Is student grading good enough to use? A loaded question – and though it is context-dependent, the answer is yes. Yesterday I peer-graded six student midterm exams in the Introduction to Sociology course I’m taking through Coursera, along with 30,000 other enrolled students. In this learning environment, also known as a MOOC, peer grading is the only option, though it did motivate me to research its effectiveness and applicability to online courses for credit (the context for this post). Intrigued, I could see the potential in light of the online program at my workplace, not only from a time-saving standpoint for the instructor, but also for the potential in enhancing the student learning experience.
I see the value of peer grading for what the student gets out of it, more than for the time it saves the instructor. I experienced this value first hand as mentioned above. The exam in question consisted of two short answer questions each requiring 250 words, and an essay response requiring 750 words. Though tedious [90 minutes of my undivided attention], I was far more familiar with the course concepts after the exercise, it was well worth the time.
Several of my classmates reported the same phenomenon via the discussion board – the deeper learning experienced while grading their peers. Below are snippets from select posts on the discussion board from the Coursera Introduction to Sociology course:
“…I actually enjoyed the peer review part mostly because of looking at different answers, giving me more perspective from an group of people all from different cultures. Not only that, but I felt I was able to be unbiased while grading my own work ….” Greg
“I’ve learned a lot through the peer assessment, and even though maybe the scores will not be perfect, everybody who goes through that process will have now a better and more complete understanding of the first half of the course.” Horacio
“For what it’s worth, one of the essays I corrected didn’t seem too good on first reading but when I checked it against the rubric, lo and behold, most of what was required was there.” Ron
“In my experience as an educator for over 25 years, it’s often the case that we think our grades should be higher than they are. ….the rubric was great, very thorough and complete…” Kendall
How accurate is peer grading? Another interesting question, and it depends upon the perspective. The viewpoint that most educators are familiar with, is where the instructor’s grade is the benchmark – his or her grading is the standard for measuring accuracy.
This is the method used in a research study by two biology professors at the University of Washington which determined that on a per-question basis, students were more generous in grading, actually 25% more, “0.27 points—roughly a quarter point on each 2-point question”. However, despite the differing grades, authors support peer grading and suggest further research be done to examine its value and the role peer grading can play in enhancing student learning. (Freeman & Parks, 2010).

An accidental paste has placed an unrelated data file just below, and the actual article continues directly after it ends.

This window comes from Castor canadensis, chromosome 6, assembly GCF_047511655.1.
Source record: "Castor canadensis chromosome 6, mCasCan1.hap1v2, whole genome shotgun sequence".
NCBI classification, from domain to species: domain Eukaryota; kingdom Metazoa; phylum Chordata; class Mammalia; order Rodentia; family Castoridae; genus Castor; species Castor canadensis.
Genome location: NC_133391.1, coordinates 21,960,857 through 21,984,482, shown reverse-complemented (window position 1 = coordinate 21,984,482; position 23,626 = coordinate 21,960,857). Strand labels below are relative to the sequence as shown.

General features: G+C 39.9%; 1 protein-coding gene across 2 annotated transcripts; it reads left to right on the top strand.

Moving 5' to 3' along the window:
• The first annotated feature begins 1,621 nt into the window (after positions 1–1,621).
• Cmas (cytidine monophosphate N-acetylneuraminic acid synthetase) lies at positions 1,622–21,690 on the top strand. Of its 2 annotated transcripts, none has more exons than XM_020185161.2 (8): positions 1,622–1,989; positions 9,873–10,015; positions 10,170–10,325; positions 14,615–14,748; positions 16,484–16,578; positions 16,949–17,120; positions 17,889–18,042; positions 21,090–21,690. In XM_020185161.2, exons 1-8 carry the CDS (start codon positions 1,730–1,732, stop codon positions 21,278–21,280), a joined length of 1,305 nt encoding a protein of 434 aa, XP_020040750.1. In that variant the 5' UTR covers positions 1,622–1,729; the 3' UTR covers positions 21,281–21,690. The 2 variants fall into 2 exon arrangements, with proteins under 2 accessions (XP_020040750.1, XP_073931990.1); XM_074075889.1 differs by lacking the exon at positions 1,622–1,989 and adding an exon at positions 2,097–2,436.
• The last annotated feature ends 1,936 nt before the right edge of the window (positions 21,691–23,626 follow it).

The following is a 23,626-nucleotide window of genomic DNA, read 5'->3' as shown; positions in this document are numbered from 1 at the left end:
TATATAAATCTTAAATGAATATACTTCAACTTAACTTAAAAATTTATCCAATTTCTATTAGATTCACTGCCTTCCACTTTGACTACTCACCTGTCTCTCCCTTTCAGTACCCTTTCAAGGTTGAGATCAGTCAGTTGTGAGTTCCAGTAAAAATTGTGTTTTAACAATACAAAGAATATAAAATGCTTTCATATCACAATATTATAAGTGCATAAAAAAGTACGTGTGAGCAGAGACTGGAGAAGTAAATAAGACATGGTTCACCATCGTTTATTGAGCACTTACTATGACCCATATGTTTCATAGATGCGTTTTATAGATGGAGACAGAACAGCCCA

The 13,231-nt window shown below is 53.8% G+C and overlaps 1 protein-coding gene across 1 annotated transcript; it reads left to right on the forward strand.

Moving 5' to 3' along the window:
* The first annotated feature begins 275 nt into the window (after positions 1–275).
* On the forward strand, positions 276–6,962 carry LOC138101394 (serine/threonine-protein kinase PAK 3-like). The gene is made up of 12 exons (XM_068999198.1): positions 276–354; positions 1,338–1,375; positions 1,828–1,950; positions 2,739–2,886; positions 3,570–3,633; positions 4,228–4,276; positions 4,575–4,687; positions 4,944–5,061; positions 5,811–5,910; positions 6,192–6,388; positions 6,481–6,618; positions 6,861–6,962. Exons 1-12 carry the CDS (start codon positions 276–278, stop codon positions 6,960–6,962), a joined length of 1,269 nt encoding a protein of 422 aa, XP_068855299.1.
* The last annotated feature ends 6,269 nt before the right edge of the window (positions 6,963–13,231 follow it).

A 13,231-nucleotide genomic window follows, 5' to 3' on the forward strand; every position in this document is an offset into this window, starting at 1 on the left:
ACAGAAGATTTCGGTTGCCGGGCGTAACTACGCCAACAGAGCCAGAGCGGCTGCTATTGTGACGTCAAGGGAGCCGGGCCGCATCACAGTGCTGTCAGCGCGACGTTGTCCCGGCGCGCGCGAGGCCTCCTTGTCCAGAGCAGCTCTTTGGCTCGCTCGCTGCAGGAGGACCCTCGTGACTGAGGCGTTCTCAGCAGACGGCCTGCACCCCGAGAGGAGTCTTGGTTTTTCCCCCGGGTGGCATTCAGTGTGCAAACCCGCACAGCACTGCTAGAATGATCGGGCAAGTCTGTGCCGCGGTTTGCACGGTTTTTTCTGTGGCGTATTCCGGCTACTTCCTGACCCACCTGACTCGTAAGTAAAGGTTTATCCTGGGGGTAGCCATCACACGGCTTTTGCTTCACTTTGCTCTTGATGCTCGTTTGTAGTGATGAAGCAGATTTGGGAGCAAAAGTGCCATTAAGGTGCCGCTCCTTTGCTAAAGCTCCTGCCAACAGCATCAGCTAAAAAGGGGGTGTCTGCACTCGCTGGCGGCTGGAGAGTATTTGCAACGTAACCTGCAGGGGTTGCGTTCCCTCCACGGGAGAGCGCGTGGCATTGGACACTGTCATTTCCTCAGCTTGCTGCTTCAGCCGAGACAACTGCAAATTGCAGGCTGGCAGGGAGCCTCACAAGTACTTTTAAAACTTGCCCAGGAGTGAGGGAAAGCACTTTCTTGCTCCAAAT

How can student grading be effective within an online environment? Effectiveness depends upon the thoroughness and specificity of the rubric. A grading tool that guides the student through assessment of short answer and essay questions is critical. Below is an example from the research study mentioned earlier [a biology course was used for the study]. There may be five or six of these questions for each point within a given question.
Sample answer: If the two species mate on different fruits,
then no gene flow occurs and they are reproductively isolated.
- Full credit (2 pts.): Clear articulation of logic that mating on different fruits reduces or eliminates gene flow—a Prerequisite for speciation to occur.
- Partial credit (1 pt.): Missing or muddy logic with respect to connection between location of mating and gene flow, or no explanation of why reductions in gene flow are Important.
- No credit (0 pts.): both components required for full credit missing; no answer; or answer is unintelligible. (Freeman & Parks, 2012)
To begin peer grading in an online course consider the following:
- Create your own rubric that provides standards for each point the question is worth. For instance if a given questions is worth 6 points, 6 statements will need to be developed, similar to the one above.
- Create detailed instructions for students that clearly outline how peer grading will work.
- Set-up the process so that students grade a minimum of 3 peers’ assignments/exams and self-grade his or her own.
- Average the peer scores and include the student’s self-graded assignment.
Though creating a peer review exercise is time consuming at the outset, rewards are tremendous. First, for the potential time saved by the course instructor in grading, and second, [perhaps the most important] is the value that peer grading provides for the student.
Freeman, S. & Parks, C. How accurate is peer grading (2010). CBE—Life Sciences Education. Vol. 9, 482–488.
Peer Review, Peer Grading, JaZahn
UCLA’s Calibrated Peer Review, Eric Mazur. This is a software program/platform that can handle and support peer grading for large classes and/or institutions that plan to implement peer grading in several classes.